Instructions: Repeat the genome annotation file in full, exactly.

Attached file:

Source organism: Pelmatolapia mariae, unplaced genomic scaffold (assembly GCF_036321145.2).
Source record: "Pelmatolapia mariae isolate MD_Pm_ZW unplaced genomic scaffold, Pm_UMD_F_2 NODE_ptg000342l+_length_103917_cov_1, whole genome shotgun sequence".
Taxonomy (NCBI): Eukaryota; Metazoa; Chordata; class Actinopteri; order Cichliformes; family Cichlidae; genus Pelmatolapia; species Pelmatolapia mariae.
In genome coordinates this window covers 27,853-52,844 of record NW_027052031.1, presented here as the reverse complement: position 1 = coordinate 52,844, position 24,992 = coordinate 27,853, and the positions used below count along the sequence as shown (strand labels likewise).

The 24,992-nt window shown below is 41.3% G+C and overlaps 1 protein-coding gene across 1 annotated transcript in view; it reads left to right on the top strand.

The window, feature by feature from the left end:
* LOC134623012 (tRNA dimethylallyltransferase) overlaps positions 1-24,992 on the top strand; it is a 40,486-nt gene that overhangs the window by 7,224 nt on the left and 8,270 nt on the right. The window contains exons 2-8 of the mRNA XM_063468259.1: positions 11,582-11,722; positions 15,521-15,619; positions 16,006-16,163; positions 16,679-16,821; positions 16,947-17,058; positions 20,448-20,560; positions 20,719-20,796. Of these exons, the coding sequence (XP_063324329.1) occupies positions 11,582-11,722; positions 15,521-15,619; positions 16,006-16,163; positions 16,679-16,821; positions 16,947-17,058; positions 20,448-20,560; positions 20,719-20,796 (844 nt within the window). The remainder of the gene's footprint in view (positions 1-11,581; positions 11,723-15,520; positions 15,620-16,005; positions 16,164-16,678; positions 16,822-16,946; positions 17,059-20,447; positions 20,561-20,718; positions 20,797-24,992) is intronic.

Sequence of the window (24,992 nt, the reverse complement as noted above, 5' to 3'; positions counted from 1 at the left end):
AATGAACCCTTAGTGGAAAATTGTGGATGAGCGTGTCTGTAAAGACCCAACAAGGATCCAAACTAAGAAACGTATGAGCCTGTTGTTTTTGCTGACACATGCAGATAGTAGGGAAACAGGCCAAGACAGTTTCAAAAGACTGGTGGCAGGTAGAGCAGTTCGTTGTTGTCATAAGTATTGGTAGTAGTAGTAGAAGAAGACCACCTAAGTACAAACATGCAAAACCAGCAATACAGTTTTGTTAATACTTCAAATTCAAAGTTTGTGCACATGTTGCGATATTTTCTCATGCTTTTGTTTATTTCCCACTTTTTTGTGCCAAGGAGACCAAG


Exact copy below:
Source organism: Pelmatolapia mariae, unplaced genomic scaffold (assembly GCF_036321145.2).
Source record: "Pelmatolapia mariae isolate MD_Pm_ZW unplaced genomic scaffold, Pm_UMD_F_2 NODE_ptg000342l+_length_103917_cov_1, whole genome shotgun sequence".
Taxonomy (NCBI): Eukaryota; Metazoa; Chordata; class Actinopteri; order Cichliformes; family Cichlidae; genus Pelmatolapia; species Pelmatolapia mariae.
In genome coordinates this window covers 27,853-52,844 of record NW_027052031.1, presented here as the reverse complement: position 1 = coordinate 52,844, position 24,992 = coordinate 27,853, and the positions used below count along the sequence as shown (strand labels likewise).

The 24,992-nt window shown below is 41.3% G+C and overlaps 1 protein-coding gene across 1 annotated transcript in view; it reads left to right on the top strand.

The window, feature by feature from the left end:
* LOC134623012 (tRNA dimethylallyltransferase) overlaps positions 1-24,992 on the top strand; it is a 40,486-nt gene that overhangs the window by 7,224 nt on the left and 8,270 nt on the right. The window contains exons 2-8 of the mRNA XM_063468259.1: positions 11,582-11,722; positions 15,521-15,619; positions 16,006-16,163; positions 16,679-16,821; positions 16,947-17,058; positions 20,448-20,560; positions 20,719-20,796. Of these exons, the coding sequence (XP_063324329.1) occupies positions 11,582-11,722; positions 15,521-15,619; positions 16,006-16,163; positions 16,679-16,821; positions 16,947-17,058; positions 20,448-20,560; positions 20,719-20,796 (844 nt within the window). The remainder of the gene's footprint in view (positions 1-11,581; positions 11,723-15,520; positions 15,620-16,005; positions 16,164-16,678; positions 16,822-16,946; positions 17,059-20,447; positions 20,561-20,718; positions 20,797-24,992) is intronic.

Sequence of the window (24,992 nt, the reverse complement as noted above, 5' to 3'; positions counted from 1 at the left end):
AATGAACCCTTAGTGGAAAATTGTGGATGAGCGTGTCTGTAAAGACCCAACAAGGATCCAAACTAAGAAACGTATGAGCCTGTTGTTTTTGCTGACACATGCAGATAGTAGGGAAACAGGCCAAGACAGTTTCAAAAGACTGGTGGCAGGTAGAGCAGTTCGTTGTTGTCATAAGTATTGGTAGTAGTAGTAGAAGAAGACCACCTAAGTACAAACATGCAAAACCAGCAATACAGTTTTGTTAATACTTCAAATTCAAAGTTTGTGCACATGTTGCGATATTTTCTCATGCTTTTGTTTATTTCCCACTTTTTTGTGCCAAGGAGACCAAG